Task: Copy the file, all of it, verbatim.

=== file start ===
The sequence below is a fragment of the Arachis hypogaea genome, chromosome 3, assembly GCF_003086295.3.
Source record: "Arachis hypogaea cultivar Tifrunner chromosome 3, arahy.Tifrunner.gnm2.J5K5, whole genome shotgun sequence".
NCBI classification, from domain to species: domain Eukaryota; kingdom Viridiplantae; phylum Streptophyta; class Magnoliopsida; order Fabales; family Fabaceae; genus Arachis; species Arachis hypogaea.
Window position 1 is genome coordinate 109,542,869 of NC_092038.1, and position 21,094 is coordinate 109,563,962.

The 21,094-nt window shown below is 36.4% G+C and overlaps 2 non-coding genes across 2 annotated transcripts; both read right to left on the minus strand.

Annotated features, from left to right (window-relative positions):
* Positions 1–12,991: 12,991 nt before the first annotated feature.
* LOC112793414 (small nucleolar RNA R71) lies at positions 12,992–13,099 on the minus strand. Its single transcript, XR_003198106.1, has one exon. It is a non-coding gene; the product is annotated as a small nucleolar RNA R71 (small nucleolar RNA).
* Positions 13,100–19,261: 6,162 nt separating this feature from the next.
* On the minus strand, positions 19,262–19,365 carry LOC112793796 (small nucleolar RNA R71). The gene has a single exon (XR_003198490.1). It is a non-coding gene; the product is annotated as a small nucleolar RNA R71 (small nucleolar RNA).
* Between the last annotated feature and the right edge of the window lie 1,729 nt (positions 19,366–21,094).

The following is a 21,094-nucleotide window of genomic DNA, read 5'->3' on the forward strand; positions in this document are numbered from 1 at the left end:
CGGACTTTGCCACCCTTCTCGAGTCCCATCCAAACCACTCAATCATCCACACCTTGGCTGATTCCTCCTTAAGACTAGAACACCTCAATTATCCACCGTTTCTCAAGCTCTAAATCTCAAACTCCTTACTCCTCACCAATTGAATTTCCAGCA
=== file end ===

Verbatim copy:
The sequence below is a fragment of the Arachis hypogaea genome, chromosome 3, assembly GCF_003086295.3.
Source record: "Arachis hypogaea cultivar Tifrunner chromosome 3, arahy.Tifrunner.gnm2.J5K5, whole genome shotgun sequence".
NCBI classification, from domain to species: domain Eukaryota; kingdom Viridiplantae; phylum Streptophyta; class Magnoliopsida; order Fabales; family Fabaceae; genus Arachis; species Arachis hypogaea.
Window position 1 is genome coordinate 109,542,869 of NC_092038.1, and position 21,094 is coordinate 109,563,962.

The 21,094-nt window shown below is 36.4% G+C and overlaps 2 non-coding genes across 2 annotated transcripts; both read right to left on the minus strand.

Annotated features, from left to right (window-relative positions):
* Positions 1–12,991: 12,991 nt before the first annotated feature.
* LOC112793414 (small nucleolar RNA R71) lies at positions 12,992–13,099 on the minus strand. Its single transcript, XR_003198106.1, has one exon. It is a non-coding gene; the product is annotated as a small nucleolar RNA R71 (small nucleolar RNA).
* Positions 13,100–19,261: 6,162 nt separating this feature from the next.
* On the minus strand, positions 19,262–19,365 carry LOC112793796 (small nucleolar RNA R71). The gene has a single exon (XR_003198490.1). It is a non-coding gene; the product is annotated as a small nucleolar RNA R71 (small nucleolar RNA).
* Between the last annotated feature and the right edge of the window lie 1,729 nt (positions 19,366–21,094).

The following is a 21,094-nucleotide window of genomic DNA, read 5'->3' on the forward strand; positions in this document are numbered from 1 at the left end:
CGGACTTTGCCACCCTTCTCGAGTCCCATCCAAACCACTCAATCATCCACACCTTGGCTGATTCCTCCTTAAGACTAGAACACCTCAATTATCCACCGTTTCTCAAGCTCTAAATCTCAAACTCCTTACTCCTCACCAATTGAATTTCCAGCA